Yellowjackets Season 2 Filled Wilderness With Snow All B.C

Production designer Margot Ready talks about how the show created a terrifying winter in Vancouver this summer.

Things are getting bleaker in “Yellowjackets” Season 2 — and not just because Jackie is dead. The arrival of winter marks a significant change in the story for the teens stranded in the wilderness, and in what season 2 production designer Margot Ready and her team have been given. Perhaps fittingly for a show about how humans come to terms (or not) with their animal instincts, one of the most complex challenges the production team had to tackle was one of the most natural elements imaginable: snow.

“I actually remember ironically reading an article about Season 2 before I was on the show (that said) they were shooting in Vancouver this summer and there was going to be a lot of snow. And I was like, Oh my God, how are they going to do this? Thanks to you guys, you know? Not knowing that I would be the one to do it,” Ready said.

More: ‘Yellowjackets’ Season 2 Cast Teases at SXSW: ‘You Should Be Worried’

The Vancouver summer wasn’t the only limiting factor. The 90s timeline cabin was used sparingly in Season 1, but quickly became a central location in Season 2. Originally a small cabin on site, production moved to a set with removable walls for better environmental control. However, the set needed to have enough snowy forest around it to hint at the greater wilderness and in line with Season 1 fieldwork. “You’re always effectively on the holodeck.” There’s a sort of photo backdrop around the stage,” Ready said. “It’s quite a challenge to build a forest that people have seen, (and then) make the trees look real on stage. So we try to match our forest, and then there’s the snowpack.”

Ready and his production team rose to the challenge by bringing as much nature to the stage as possible. “I’ve learned over the years that if you mix real stuff with fake stuff, your brain kind of buys it. We’re always looking for artificiality and patterns, and as much as we try to be real, when someone makes a foam tree or gets an artificial green, there’s an artificiality to it that you can tell. So we brought in (and designed) 30 percent real trees to hang from the ceiling. If you could have a real tree with real bark in every frame, your brain would accept the foam trees (around it) and not go to the Uncanny Valley because you see some realism there.”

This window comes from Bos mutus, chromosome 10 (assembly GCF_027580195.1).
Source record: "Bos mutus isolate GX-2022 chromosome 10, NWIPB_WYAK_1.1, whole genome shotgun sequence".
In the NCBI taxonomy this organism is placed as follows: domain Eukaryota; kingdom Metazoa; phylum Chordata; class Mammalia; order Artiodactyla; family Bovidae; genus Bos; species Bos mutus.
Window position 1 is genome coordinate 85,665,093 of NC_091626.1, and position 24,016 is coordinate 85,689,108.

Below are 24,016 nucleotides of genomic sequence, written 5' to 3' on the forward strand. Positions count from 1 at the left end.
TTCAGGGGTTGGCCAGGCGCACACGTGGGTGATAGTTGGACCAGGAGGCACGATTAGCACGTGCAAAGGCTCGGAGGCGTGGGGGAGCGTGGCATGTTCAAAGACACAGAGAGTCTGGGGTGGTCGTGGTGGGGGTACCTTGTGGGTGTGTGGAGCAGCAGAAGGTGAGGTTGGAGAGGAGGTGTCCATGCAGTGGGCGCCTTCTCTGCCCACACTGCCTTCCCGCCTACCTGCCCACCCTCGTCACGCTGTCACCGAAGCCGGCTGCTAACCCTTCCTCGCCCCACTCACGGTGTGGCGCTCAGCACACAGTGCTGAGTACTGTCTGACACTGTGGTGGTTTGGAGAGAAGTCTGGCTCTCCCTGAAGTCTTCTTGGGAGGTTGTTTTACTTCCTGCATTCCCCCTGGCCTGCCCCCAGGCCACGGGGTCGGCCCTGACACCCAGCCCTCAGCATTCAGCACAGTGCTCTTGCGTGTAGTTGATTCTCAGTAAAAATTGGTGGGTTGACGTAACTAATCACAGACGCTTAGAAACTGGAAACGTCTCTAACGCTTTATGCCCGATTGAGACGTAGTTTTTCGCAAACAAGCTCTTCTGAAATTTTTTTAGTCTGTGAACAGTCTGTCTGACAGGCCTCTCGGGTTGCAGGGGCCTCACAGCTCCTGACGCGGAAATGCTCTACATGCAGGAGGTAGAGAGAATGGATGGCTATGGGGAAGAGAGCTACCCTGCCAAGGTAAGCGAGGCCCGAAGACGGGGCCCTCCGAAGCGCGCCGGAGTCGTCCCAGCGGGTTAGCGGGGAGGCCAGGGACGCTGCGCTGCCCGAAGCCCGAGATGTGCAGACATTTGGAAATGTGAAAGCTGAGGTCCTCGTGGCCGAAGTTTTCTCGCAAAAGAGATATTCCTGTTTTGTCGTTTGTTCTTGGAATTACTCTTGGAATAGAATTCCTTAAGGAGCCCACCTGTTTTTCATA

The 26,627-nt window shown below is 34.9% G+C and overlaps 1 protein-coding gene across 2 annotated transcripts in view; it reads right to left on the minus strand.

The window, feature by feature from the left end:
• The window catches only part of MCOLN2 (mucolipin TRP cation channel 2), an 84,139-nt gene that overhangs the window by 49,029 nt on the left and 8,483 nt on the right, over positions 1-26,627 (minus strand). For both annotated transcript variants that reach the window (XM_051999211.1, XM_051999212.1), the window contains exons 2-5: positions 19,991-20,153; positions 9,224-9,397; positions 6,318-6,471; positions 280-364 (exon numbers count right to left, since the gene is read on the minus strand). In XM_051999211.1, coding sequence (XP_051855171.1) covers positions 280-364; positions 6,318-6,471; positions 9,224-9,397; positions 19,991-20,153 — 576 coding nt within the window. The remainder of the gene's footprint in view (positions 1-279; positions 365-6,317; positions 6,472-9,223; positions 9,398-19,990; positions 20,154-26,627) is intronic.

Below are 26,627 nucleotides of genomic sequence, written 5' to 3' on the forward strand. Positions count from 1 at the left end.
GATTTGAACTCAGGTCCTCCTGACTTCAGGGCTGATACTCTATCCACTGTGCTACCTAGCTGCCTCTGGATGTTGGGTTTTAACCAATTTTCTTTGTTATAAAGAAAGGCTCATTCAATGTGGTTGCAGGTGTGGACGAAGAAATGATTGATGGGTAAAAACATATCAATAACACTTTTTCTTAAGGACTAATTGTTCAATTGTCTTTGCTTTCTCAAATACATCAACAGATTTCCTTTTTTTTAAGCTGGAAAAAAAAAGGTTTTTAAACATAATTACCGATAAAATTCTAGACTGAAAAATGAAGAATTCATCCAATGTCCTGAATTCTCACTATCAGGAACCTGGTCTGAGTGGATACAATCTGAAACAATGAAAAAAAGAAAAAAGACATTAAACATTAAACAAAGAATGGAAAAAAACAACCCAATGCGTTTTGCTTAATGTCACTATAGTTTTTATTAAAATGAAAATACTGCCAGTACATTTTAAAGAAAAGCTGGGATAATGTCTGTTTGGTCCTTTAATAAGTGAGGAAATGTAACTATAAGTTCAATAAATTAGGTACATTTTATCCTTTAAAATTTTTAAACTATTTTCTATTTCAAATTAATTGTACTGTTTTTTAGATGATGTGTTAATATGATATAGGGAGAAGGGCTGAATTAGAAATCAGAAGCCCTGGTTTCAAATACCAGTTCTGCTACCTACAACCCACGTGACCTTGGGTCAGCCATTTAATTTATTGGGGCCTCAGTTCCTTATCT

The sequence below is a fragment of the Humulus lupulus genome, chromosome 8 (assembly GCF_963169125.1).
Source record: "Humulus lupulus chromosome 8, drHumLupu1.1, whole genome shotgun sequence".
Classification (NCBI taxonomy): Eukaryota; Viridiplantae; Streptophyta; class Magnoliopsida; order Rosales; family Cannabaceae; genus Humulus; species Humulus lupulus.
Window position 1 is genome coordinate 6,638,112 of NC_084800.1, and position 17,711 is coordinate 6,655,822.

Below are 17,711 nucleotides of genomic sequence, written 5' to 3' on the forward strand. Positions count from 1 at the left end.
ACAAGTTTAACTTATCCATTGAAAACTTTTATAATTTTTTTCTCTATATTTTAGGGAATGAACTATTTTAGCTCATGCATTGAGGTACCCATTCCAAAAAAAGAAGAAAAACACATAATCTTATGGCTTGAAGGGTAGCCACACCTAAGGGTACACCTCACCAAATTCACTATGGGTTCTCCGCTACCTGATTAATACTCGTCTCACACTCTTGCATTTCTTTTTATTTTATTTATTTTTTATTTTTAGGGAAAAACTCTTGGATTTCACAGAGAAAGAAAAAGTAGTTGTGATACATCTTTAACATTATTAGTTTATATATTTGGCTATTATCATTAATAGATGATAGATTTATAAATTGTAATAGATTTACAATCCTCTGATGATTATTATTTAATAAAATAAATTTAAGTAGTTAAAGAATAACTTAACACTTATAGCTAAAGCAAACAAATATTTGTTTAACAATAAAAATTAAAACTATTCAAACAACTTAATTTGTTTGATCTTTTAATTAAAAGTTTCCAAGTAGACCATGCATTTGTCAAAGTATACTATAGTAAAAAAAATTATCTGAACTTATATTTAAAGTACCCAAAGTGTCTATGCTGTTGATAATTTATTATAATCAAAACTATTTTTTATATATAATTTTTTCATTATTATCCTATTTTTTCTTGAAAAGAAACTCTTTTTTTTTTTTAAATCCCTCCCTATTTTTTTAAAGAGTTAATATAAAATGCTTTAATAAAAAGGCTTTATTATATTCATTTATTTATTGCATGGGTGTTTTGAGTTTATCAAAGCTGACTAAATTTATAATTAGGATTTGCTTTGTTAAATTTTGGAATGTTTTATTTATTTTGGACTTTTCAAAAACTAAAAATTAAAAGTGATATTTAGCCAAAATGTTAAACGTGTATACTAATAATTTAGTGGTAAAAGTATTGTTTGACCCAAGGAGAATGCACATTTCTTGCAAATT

Yellow jackets

“Yellow Jackets”


Layering was also crucial to how Ready and his team conquered the teenage survivors. There are many different types of fake snow and creating a naturalistic looking winter landscape was all about the right combination. “It took a lot of testing with different products: Krendal paper snow, which is very common but tends to look powdery. There is real fish ice, but it melts. There is dolomite, a ground stone product, but it has no luster and is more like sand. Finally, there is a more expensive gel product that can look like melting snow,” Ready said. “We had to layer and play with it and really study nature to get the right look.”

Still, Ready said, “We used so much Krendal snow that the entire province of British Columbia was gone. We had to order more from Alberta.”